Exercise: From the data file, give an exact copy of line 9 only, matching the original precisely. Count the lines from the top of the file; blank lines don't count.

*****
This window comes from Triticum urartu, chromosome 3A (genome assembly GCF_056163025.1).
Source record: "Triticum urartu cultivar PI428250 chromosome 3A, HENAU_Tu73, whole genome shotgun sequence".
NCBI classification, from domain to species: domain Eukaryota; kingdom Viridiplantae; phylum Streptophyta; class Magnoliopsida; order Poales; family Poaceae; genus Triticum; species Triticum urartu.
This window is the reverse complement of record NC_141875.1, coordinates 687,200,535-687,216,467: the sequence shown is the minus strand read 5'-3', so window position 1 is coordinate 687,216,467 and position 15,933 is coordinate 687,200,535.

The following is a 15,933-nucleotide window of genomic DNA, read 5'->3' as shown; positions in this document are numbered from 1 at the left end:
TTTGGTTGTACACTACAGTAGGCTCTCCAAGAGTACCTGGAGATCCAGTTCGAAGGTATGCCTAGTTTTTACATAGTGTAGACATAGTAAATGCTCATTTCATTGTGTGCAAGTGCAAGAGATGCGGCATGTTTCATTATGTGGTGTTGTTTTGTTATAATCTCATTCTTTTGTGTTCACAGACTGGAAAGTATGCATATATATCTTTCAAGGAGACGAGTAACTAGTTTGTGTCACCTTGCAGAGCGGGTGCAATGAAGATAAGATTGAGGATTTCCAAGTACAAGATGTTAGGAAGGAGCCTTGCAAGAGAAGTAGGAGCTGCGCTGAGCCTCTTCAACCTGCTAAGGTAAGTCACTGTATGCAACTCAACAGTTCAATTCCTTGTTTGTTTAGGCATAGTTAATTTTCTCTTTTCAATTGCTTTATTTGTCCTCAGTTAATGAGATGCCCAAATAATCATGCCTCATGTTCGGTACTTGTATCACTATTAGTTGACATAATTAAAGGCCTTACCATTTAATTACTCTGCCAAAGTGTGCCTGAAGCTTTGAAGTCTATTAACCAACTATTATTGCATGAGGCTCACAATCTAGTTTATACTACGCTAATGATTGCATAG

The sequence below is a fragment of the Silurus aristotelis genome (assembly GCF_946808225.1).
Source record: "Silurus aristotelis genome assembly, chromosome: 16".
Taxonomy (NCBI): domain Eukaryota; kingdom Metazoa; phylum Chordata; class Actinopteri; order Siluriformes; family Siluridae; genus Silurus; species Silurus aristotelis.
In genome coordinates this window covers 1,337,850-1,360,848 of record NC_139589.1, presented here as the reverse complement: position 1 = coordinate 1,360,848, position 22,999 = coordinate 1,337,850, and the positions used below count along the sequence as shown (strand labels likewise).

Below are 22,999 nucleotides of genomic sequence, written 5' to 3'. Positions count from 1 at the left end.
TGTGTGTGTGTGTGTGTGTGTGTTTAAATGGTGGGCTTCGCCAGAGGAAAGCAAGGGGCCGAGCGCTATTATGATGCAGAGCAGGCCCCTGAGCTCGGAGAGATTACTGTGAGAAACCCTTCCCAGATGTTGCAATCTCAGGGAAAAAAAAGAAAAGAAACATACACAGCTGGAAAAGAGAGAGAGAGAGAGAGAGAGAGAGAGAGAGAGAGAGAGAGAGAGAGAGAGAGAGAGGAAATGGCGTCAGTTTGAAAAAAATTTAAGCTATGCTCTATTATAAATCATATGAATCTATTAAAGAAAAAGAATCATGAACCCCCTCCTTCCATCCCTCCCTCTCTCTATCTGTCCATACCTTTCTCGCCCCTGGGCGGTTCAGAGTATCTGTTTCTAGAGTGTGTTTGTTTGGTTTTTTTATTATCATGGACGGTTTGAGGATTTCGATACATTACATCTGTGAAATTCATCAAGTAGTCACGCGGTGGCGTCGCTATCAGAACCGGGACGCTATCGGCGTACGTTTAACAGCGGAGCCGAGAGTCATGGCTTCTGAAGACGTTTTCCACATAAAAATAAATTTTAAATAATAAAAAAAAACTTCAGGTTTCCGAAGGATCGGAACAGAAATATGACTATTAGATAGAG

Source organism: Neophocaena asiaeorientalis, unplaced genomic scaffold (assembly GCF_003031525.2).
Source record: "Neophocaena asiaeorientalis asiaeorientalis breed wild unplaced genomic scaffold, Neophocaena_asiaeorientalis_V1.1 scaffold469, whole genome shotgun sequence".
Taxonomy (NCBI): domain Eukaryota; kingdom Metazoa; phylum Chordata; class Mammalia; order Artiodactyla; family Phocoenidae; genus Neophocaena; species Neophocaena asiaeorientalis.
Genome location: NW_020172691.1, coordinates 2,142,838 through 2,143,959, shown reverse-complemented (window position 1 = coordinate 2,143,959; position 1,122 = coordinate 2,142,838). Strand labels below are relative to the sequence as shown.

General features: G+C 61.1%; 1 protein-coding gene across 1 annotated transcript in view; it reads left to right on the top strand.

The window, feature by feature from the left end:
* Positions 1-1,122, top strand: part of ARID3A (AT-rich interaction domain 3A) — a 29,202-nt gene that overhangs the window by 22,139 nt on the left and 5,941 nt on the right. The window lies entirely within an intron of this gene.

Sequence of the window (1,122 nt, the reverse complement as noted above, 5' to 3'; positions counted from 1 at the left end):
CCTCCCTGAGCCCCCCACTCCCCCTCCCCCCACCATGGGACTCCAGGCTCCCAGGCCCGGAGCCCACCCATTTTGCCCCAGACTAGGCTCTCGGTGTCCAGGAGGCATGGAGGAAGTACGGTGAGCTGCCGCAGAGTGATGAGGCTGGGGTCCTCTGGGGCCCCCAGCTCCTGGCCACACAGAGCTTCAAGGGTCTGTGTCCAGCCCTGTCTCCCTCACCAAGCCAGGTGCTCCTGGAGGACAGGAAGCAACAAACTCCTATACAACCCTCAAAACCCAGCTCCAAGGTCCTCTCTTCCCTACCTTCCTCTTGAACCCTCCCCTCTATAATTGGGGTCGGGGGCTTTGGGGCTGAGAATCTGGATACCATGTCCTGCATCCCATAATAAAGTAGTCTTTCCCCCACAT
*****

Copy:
Taxonomy (NCBI): domain Eukaryota; kingdom Metazoa; phylum Chordata; class Actinopteri; order Siluriformes; family Siluridae; genus Silurus; species Silurus aristotelis.